How do you implicitly differentiate # x^2+x/y-xy^2+x=3y #?

Answer 1

#(dy)/(dx)=(2xy^2+y-y^4+y^2 )/(3y^2+x+2xy^3) = f^'(x)#

#color(blue)("The teaching bit")# By example: Suppose we had #y^2+3y=x^4#
Let #z=y^2+3y-> (dz)/(dy)= 2y+3#...................(1) Then #z=x^4->(dz)/(dx)=4x^3#...............................(2)
'.................................................................................................................. Consider equation (1). If we can convert #(dz)/(dy)# to #(dz)/(dx)# then we can directly equate the Eqn(1) to Eqn(2)
We use:#" "(dz)/(cancel(dy))xx(cancel(dy))/(dx)#

But from Eqn(1)

#(dz)/(dy)=2y+3" "# so #" "(dz)/(dy)xx(dy)/(dx)" "=" "(dy)/(dx)(2y+3)#
so we have #(dy)/(dx)(2y+2)=(dz)/(dx)=4x^3#
Thus #(dy)/(dx)=(4x^3)/(2y+2)#
.================================================= #color(blue)("Answering the question")# Differentiating each term independently
As appropriate use #(d)/(dx)(uv)=v(du)/(dx)+u(dv)/(dx)#
As appropriate use #(d)/(dx)(u/v)=(v(du)/(dx)-u(dv)/(dx))/v^2# '................................................................................ #d/(dx)(x^2)=color(brown)(+2x)#
#d/(dx)(x/y)=color(brown)( ( y-x(dy)/(dx))/y^2)#
#d/(dx)(-xy^2) = -[y^2+x2y(dy)/(dx)]=color(brown)(-y^2-2xy(dy)/(dx)#
#d/(dx)(x)=color(brown)(+1)#
#d/(dx)(3y) =color(brown)( 3(dy)/(dx))# '........................................................................................ #color(brown)("Putting it all together")#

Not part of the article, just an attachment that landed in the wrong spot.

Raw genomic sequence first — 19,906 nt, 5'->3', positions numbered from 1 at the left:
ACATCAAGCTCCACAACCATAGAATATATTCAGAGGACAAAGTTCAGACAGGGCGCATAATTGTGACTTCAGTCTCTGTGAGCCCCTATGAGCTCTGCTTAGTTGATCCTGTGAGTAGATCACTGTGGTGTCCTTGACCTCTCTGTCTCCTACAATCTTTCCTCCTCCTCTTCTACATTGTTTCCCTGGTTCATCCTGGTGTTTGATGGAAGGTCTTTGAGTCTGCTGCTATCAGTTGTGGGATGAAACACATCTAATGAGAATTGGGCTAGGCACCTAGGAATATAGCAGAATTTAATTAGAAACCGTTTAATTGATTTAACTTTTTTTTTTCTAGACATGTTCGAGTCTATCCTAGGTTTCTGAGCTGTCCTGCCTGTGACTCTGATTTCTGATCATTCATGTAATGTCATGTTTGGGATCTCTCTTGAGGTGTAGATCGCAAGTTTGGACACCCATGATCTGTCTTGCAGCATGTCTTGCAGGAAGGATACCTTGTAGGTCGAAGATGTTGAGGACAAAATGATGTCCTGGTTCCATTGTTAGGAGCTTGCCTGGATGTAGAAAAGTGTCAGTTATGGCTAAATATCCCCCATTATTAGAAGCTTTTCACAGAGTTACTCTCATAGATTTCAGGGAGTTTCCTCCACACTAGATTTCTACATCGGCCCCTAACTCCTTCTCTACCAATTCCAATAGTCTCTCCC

The differentiated equation is:

#2x+(y-x(dy)/(dx))/y^2 -y^2-2xy(dy)/(dx) +1=3(dy)/(dx)#

Collecting like terms

#3(dy)/(dx) + (x(dy)/(dx))/y^2+2xy(dy)/(dx)=2x+cancel(y)/y^(cancel(2))-y^2+1 #
#(3y^2(dy)/(dx)+x(dy)/(dx)+2xy^3(dy)/(dx))/y^2=2x+1/y-y^2+1#
#(dy)/(dx)(3y^2+x+2xy^3)=y^2(2x+1/y-y^2+1)#
#(dy)/(dx)=(2xy^2+y-y^4+y^2 )/(3y^2+x+2xy^3)#
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Answer 2

To implicitly differentiate the given equation ( x^2 + \frac{x}{y} - xy^2 + x = 3y ), follow these steps:

  1. Differentiate each term of the equation with respect to ( x ).
  2. Apply the product rule and chain rule where necessary.
  3. Solve for the derivative.

The implicit differentiation of the given equation yields:

[ 2x + \left( \frac{1}{y} - y^2 \right) - y^2 - x + 1 = 3 \frac{dy}{dx} ]

Simplify the equation to isolate ( \frac{dy}{dx} ):

[ \frac{dy}{dx} = \frac{2x + \frac{1}{y} - 2y^2 - x + 1}{3} ]

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Answer from HIX Tutor

When evaluating a one-sided limit, you need to be careful when a quantity is approaching zero since its sign is different depending on which way it is approaching zero from. Let us look at some examples.

When evaluating a one-sided limit, you need to be careful when a quantity is approaching zero since its sign is different depending on which way it is approaching zero from. Let us look at some examples.

When evaluating a one-sided limit, you need to be careful when a quantity is approaching zero since its sign is different depending on which way it is approaching zero from. Let us look at some examples.

When evaluating a one-sided limit, you need to be careful when a quantity is approaching zero since its sign is different depending on which way it is approaching zero from. Let us look at some examples.

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